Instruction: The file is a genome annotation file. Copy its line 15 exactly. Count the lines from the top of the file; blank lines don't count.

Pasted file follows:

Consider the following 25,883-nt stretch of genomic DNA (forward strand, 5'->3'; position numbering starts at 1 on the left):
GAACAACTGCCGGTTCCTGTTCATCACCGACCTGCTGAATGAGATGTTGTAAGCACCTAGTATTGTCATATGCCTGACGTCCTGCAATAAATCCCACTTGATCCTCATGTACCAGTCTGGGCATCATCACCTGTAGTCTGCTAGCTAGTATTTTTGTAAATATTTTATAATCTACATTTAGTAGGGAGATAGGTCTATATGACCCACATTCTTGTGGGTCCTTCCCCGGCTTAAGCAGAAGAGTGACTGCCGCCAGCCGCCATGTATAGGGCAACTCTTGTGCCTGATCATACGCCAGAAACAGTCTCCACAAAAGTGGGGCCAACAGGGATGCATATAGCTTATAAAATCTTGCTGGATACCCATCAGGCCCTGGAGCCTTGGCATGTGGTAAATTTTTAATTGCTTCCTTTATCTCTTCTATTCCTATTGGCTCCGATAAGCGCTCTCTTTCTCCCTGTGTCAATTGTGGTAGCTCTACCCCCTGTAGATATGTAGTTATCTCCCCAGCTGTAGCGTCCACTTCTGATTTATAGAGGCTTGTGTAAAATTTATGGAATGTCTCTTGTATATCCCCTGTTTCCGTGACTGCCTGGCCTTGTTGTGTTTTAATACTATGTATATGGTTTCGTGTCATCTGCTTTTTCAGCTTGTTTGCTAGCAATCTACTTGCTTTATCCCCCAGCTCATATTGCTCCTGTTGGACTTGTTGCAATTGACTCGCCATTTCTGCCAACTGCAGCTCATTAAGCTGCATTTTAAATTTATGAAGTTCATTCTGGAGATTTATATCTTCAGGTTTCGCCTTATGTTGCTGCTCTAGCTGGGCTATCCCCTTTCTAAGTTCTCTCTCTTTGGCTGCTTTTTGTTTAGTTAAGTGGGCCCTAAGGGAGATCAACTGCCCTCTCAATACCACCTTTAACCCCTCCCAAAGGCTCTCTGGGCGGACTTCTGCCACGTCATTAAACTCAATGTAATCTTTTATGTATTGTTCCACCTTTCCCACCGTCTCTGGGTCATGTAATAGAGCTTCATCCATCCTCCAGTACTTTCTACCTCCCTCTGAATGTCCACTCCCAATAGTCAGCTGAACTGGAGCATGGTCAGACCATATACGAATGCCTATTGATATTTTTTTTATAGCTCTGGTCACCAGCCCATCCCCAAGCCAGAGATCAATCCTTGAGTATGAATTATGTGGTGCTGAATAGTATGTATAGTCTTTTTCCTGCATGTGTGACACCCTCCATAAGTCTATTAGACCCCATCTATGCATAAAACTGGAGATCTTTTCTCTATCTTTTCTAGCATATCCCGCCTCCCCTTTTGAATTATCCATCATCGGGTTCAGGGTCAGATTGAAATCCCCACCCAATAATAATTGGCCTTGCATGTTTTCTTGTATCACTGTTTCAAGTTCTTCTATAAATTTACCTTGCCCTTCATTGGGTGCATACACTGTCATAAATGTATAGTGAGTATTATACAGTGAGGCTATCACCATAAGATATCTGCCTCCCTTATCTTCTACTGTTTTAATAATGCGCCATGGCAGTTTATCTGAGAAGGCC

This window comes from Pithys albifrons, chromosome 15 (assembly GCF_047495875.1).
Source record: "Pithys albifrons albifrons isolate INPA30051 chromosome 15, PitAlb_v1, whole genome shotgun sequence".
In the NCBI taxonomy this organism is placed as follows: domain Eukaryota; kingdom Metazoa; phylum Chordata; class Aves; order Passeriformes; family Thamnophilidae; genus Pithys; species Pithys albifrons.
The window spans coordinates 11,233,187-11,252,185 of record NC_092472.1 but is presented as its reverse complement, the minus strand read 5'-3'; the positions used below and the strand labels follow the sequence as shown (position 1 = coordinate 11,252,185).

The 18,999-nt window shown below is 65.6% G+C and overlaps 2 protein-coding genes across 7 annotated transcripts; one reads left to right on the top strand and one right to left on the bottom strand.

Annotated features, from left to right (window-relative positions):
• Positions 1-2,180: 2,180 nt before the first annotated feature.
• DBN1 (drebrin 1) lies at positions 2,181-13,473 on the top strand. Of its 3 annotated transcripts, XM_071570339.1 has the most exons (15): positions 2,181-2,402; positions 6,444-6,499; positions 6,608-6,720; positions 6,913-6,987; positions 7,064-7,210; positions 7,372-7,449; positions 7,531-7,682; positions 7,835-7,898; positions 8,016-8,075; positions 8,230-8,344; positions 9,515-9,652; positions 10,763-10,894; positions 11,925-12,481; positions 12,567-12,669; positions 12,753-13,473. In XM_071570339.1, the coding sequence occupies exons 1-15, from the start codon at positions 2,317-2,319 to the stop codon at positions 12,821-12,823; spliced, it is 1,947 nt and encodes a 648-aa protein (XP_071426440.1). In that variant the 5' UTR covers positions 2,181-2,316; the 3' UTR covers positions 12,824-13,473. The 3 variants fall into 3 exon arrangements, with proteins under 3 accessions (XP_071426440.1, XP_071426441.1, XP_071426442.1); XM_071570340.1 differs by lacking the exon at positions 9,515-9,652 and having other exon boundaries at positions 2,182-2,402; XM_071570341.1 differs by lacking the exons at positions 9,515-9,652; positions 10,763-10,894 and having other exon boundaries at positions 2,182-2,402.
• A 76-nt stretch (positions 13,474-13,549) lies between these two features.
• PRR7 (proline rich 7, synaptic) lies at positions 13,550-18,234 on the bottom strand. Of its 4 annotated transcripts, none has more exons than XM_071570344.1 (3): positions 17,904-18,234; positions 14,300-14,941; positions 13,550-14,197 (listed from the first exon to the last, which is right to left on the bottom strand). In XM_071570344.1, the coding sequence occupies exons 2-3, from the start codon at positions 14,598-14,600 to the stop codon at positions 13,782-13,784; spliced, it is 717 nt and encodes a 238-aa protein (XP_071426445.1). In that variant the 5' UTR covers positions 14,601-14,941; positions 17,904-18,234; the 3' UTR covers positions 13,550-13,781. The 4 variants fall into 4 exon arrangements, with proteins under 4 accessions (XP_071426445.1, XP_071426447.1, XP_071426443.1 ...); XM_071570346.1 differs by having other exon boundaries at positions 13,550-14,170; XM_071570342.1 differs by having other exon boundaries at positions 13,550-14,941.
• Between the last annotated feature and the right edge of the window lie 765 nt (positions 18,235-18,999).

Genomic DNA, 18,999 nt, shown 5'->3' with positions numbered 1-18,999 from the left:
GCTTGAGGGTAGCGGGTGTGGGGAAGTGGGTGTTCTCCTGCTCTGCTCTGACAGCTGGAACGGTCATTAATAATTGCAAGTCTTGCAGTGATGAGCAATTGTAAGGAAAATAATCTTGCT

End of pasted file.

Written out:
GCTTGAGGGTAGCGGGTGTGGGGAAGTGGGTGTTCTCCTGCTCTGCTCTGACAGCTGGAACGGTCATTAATAATTGCAAGTCTTGCAGTGATGAGCAATTGTAAGGAAAATAATCTTGCT